Born at the Jersey Zoo in 1997, the 33-year-old gorilla Julia later expired from her wounds.
The silverback Otana was born in the UK and joined the Melbourne zoo two years ago, where his introduction to the group had appeared to be working well.
Staff observed the silverback behaving aggressively towards Julia on Friday. That night, Julia removed herself from the group and spent part of the night sleeping in a heated cave outside.
The silverback male has now been separated from the group, and the upset staff are being offered counseling.
Are these animals any different from humans?
Gorillas are non-territorial and live in groups called troops that generally consist of 1 to 4 adult males (called silverbacks), some juvenile males (called black-backs), several adult females and young.
Okay—we differ in most societies by having only one adult female per family.
The oldest and strongest adult male silverback is usually dominant in the troop and has exclusive breeding rights to the females.
Chuckle. Wouldn't every hot blooded man wish he could be in this position?
Silverbacks are typically more aggressive than other group members since the troop's safety is their responsibility. The silverback makes all group decisions, is responsible for most of the calls, receives the dominant portion of food (even when resources are limited) and can terminate troublesome behavior with just a look.
In some human social structures, dictators rule with an iron fist. But mostly, people living in democracies choose to elect many powerful men to reach a decision about how we're governed.
A gorilla male must have an established home range and great strength to confront any rival before acquiring his own troop. Therefore most silverbacks are usually solitary for about four years and turn 15 before acquiring a troop of their own.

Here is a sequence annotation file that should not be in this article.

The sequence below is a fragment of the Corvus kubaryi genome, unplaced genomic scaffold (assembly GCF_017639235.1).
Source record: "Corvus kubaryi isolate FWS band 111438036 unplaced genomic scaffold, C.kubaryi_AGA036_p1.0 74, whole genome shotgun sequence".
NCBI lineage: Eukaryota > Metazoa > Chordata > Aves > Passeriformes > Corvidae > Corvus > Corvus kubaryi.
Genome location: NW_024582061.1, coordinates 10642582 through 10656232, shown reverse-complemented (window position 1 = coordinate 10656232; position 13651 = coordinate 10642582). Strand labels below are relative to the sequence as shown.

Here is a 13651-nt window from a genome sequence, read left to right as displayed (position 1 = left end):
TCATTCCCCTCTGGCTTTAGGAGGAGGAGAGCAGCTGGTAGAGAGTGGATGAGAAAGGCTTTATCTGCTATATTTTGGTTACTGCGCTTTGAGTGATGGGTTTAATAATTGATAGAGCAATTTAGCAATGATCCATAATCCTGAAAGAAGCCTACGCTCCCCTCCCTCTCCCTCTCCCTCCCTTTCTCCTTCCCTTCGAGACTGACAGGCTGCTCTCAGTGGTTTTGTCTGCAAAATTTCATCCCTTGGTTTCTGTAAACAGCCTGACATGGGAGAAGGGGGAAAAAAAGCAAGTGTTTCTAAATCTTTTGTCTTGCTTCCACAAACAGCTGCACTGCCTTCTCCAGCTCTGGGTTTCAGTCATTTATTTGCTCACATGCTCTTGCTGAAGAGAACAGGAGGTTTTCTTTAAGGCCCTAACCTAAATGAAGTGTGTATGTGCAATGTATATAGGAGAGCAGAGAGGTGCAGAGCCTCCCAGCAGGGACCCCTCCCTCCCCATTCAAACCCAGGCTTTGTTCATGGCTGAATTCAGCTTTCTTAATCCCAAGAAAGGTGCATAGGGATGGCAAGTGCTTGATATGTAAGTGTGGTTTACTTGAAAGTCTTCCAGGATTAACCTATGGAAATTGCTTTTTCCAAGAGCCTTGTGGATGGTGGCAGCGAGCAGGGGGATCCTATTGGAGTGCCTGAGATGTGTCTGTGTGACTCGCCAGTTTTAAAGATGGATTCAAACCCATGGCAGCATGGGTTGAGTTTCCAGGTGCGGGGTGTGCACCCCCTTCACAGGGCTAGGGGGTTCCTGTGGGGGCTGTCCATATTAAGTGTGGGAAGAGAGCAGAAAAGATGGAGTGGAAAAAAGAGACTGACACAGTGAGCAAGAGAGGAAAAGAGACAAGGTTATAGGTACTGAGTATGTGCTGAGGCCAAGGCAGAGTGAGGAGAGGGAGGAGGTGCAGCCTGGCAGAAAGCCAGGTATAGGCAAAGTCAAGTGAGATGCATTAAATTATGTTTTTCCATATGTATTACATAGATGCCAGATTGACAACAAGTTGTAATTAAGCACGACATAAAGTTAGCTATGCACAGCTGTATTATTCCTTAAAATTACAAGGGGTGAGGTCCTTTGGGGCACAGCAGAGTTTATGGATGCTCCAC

Young men often roam the dark streets looking for excitement before they reach adulthood. They sometimes attack older females while they're in the sanctuary of their homes (heated caves.)
Adult gorilla females are not bonded to one another and usually compete to groom and stay close to the silverback. Mothers are closely bonded to their offspring for the first three years of life.
Women do everything they can to make themselves look good and hope they outshine their rivals in the clothes they wear. Makeup and hair styles complete their image. When they become a mother, they are devoted to their child into adulthood.
Okay, I've exercised a fair amount of creativity with my comparisons. But, that's the way I see it. I'd like to think humans use their brain to elevate them higher than primates, but so often, that's not the case. As to the soul inside each person; I'm not sure they are more deserving than gorillas.
Here's an inspiring thought: Lift yourself above animal behavior and be the person you were meant to be. Love your neighbor—care for them as if they're part of your family.